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Cornell, Nanotech Company to Develop Self-Charging Batteries

To meet an expanding demand for autonomous power for wireless sensors, MicroGen Systems LLC, of Ithaca, New York and Cornell University’s Energy Materials Center (emc2) have agreed to develop self-charging batteries that use background vibrations for their energy source.

The battery, say the partners, will look like a microchip, but with a vibrating core, which will harvest energy from almost anything that shakes. The self-charging batteries can be used in smart energy systems for industrial equipment, lighting control, monitors of the structural integrity of bridges and roads, and sensors for monitoring onboard vehicle systems.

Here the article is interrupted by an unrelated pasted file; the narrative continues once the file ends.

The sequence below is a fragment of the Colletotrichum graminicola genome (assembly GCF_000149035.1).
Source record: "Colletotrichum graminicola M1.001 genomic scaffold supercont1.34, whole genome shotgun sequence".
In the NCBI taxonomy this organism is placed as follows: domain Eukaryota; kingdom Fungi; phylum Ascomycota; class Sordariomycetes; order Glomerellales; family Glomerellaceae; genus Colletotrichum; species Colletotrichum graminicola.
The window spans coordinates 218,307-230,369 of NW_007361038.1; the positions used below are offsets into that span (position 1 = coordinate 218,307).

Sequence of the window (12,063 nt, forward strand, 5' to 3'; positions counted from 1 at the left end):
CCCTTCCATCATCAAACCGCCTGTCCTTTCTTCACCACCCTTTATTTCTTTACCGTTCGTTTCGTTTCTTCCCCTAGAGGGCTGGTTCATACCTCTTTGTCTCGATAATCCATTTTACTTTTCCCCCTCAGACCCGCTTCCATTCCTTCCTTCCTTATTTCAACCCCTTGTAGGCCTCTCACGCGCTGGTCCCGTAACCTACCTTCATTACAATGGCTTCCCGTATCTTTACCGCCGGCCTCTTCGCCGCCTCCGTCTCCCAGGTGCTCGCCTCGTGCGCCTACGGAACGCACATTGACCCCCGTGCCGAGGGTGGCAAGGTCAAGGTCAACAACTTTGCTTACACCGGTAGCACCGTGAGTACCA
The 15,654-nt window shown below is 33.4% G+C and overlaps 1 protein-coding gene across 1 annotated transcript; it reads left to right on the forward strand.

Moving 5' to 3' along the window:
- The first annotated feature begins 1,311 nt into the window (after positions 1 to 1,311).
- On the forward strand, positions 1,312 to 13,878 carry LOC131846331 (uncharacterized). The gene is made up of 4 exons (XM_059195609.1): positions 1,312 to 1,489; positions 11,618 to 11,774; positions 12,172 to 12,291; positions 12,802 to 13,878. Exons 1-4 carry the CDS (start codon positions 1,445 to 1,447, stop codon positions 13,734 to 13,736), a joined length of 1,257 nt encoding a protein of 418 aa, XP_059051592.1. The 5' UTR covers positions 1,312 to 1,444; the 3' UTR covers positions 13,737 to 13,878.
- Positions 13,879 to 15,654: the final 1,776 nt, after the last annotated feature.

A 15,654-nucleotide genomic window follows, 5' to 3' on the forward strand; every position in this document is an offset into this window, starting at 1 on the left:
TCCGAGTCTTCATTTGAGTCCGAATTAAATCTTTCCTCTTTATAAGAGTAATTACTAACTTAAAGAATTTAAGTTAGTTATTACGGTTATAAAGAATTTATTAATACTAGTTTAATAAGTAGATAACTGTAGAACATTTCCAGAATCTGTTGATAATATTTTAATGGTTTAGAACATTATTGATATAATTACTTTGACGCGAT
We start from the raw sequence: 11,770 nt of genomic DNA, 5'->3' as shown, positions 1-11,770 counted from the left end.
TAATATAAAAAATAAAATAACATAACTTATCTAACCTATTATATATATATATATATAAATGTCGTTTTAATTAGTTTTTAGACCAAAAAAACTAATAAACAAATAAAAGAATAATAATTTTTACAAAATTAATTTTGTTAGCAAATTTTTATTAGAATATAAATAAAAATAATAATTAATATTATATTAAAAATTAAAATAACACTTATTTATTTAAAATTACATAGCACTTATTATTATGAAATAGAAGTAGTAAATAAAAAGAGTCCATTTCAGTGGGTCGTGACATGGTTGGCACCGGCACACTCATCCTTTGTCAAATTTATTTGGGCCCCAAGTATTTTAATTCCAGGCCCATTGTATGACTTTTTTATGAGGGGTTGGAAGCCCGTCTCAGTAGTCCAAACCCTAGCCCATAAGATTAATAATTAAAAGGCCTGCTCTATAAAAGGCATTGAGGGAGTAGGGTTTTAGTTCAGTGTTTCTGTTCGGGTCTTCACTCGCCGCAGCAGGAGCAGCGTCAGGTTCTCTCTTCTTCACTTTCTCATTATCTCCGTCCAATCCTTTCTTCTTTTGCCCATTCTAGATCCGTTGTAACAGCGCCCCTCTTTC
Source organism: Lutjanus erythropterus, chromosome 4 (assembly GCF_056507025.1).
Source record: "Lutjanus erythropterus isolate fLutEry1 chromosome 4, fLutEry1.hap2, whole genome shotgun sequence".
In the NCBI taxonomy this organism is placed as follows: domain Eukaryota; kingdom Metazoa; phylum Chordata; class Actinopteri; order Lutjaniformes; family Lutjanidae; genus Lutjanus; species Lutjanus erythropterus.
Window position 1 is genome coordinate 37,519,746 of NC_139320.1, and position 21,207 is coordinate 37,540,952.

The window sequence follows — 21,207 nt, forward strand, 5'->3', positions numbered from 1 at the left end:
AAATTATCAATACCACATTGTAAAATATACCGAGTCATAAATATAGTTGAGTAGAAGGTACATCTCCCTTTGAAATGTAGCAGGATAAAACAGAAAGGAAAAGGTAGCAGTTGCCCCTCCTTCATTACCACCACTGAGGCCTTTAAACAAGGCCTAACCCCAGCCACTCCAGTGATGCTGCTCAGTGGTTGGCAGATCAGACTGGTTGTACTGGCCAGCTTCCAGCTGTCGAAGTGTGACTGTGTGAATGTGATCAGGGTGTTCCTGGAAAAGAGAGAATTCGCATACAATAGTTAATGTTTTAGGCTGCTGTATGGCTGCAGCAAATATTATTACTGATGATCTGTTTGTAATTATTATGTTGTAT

Microgen’s systems are based on piezoelectric vibrational energy harvester technology, which captures electrical energy generated by oscillating mechanical strains.

The agreement will enable MicroGen systems to receive financial support from the New York State Center for Future Energy Systems, with the Cornell NanoScale Science and Technology Facility, and emc2.

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